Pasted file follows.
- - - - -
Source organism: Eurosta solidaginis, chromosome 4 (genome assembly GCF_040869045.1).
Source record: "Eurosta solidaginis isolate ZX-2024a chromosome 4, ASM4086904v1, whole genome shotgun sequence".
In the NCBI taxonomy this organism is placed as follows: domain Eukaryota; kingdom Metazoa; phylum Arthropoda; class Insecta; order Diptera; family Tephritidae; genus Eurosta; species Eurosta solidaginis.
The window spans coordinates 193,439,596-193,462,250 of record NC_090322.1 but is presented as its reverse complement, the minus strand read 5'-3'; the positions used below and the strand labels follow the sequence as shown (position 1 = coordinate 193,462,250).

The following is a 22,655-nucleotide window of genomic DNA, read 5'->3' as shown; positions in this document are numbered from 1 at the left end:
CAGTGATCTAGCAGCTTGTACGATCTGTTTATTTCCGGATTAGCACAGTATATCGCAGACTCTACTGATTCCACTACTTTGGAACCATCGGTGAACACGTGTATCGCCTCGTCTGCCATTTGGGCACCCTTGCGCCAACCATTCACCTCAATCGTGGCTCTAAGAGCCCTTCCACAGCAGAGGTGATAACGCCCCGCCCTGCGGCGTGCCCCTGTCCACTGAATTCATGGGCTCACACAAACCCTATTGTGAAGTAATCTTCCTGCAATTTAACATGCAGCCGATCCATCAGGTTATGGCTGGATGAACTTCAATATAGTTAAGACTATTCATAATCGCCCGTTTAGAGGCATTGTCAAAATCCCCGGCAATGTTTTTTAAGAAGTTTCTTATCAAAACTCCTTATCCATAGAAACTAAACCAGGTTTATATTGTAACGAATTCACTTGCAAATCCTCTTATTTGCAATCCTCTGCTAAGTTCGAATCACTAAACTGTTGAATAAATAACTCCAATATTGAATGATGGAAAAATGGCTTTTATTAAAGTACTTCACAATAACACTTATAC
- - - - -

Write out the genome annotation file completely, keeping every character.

Source organism: Eurosta solidaginis, chromosome 4 (genome assembly GCF_040869045.1).
Source record: "Eurosta solidaginis isolate ZX-2024a chromosome 4, ASM4086904v1, whole genome shotgun sequence".
In the NCBI taxonomy this organism is placed as follows: domain Eukaryota; kingdom Metazoa; phylum Arthropoda; class Insecta; order Diptera; family Tephritidae; genus Eurosta; species Eurosta solidaginis.
The window spans coordinates 193,439,596-193,462,250 of record NC_090322.1 but is presented as its reverse complement, the minus strand read 5'-3'; the positions used below and the strand labels follow the sequence as shown (position 1 = coordinate 193,462,250).

The following is a 22,655-nucleotide window of genomic DNA, read 5'->3' as shown; positions in this document are numbered from 1 at the left end:
CAGTGATCTAGCAGCTTGTACGATCTGTTTATTTCCGGATTAGCACAGTATATCGCAGACTCTACTGATTCCACTACTTTGGAACCATCGGTGAACACGTGTATCGCCTCGTCTGCCATTTGGGCACCCTTGCGCCAACCATTCACCTCAATCGTGGCTCTAAGAGCCCTTCCACAGCAGAGGTGATAACGCCCCGCCCTGCGGCGTGCCCCTGTCCACTGAATTCATGGGCTCACACAAACCCTATTGTGAAGTAATCTTCCTGCAATTTAACATGCAGCCGATCCATCAGGTTATGGCTGGATGAACTTCAATATAGTTAAGACTATTCATAATCGCCCGTTTAGAGGCATTGTCAAAATCCCCGGCAATGTTTTTTAAGAAGTTTCTTATCAAAACTCCTTATCCATAGAAACTAAACCAGGTTTATATTGTAACGAATTCACTTGCAAATCCTCTTATTTGCAATCCTCTGCTAAGTTCGAATCACTAAACTGTTGAATAAATAACTCCAATATTGAATGATGGAAAAATGGCTTTTATTAAAGTACTTCACAATAACACTTATAC